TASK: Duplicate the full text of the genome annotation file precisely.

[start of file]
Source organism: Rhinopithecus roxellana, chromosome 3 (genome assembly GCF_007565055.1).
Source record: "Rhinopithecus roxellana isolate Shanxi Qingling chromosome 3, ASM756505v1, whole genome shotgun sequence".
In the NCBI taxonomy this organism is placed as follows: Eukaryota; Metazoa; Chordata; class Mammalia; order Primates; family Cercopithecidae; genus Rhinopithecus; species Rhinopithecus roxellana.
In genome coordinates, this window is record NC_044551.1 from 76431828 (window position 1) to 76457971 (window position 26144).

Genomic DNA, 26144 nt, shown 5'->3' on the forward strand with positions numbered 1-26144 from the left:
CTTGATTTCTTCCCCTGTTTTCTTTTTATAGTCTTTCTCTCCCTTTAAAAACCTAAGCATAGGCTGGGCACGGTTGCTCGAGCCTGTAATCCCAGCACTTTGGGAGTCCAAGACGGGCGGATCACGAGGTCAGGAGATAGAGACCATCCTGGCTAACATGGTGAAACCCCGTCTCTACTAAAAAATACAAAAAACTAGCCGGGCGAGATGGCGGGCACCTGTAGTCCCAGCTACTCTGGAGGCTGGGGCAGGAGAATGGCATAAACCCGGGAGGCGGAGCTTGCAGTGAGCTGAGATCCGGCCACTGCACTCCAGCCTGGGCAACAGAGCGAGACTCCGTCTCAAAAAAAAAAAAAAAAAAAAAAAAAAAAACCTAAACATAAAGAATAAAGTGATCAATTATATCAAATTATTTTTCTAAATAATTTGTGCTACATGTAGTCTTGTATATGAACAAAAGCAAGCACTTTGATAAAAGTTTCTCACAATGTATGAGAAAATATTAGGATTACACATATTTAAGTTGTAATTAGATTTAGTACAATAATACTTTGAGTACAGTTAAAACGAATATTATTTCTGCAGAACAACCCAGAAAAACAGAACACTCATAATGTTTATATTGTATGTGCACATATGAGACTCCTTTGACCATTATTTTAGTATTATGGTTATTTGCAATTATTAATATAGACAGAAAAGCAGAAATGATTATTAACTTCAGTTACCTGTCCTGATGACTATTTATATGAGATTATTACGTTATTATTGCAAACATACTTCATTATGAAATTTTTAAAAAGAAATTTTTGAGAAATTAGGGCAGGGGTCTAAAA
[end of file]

Source organism: Rhinopithecus roxellana, chromosome 3 (genome assembly GCF_007565055.1).
Source record: "Rhinopithecus roxellana isolate Shanxi Qingling chromosome 3, ASM756505v1, whole genome shotgun sequence".
In the NCBI taxonomy this organism is placed as follows: Eukaryota; Metazoa; Chordata; class Mammalia; order Primates; family Cercopithecidae; genus Rhinopithecus; species Rhinopithecus roxellana.
In genome coordinates, this window is record NC_044551.1 from 76431828 (window position 1) to 76457971 (window position 26144).

Genomic DNA, 26144 nt, shown 5'->3' on the forward strand with positions numbered 1-26144 from the left:
CTTGATTTCTTCCCCTGTTTTCTTTTTATAGTCTTTCTCTCCCTTTAAAAACCTAAGCATAGGCTGGGCACGGTTGCTCGAGCCTGTAATCCCAGCACTTTGGGAGTCCAAGACGGGCGGATCACGAGGTCAGGAGATAGAGACCATCCTGGCTAACATGGTGAAACCCCGTCTCTACTAAAAAATACAAAAAACTAGCCGGGCGAGATGGCGGGCACCTGTAGTCCCAGCTACTCTGGAGGCTGGGGCAGGAGAATGGCATAAACCCGGGAGGCGGAGCTTGCAGTGAGCTGAGATCCGGCCACTGCACTCCAGCCTGGGCAACAGAGCGAGACTCCGTCTCAAAAAAAAAAAAAAAAAAAAAAAAAAAAACCTAAACATAAAGAATAAAGTGATCAATTATATCAAATTATTTTTCTAAATAATTTGTGCTACATGTAGTCTTGTATATGAACAAAAGCAAGCACTTTGATAAAAGTTTCTCACAATGTATGAGAAAATATTAGGATTACACATATTTAAGTTGTAATTAGATTTAGTACAATAATACTTTGAGTACAGTTAAAACGAATATTATTTCTGCAGAACAACCCAGAAAAACAGAACACTCATAATGTTTATATTGTATGTGCACATATGAGACTCCTTTGACCATTATTTTAGTATTATGGTTATTTGCAATTATTAATATAGACAGAAAAGCAGAAATGATTATTAACTTCAGTTACCTGTCCTGATGACTATTTATATGAGATTATTACGTTATTATTGCAAACATACTTCATTATGAAATTTTTAAAAAGAAATTTTTGAGAAATTAGGGCAGGGGTCTAAAA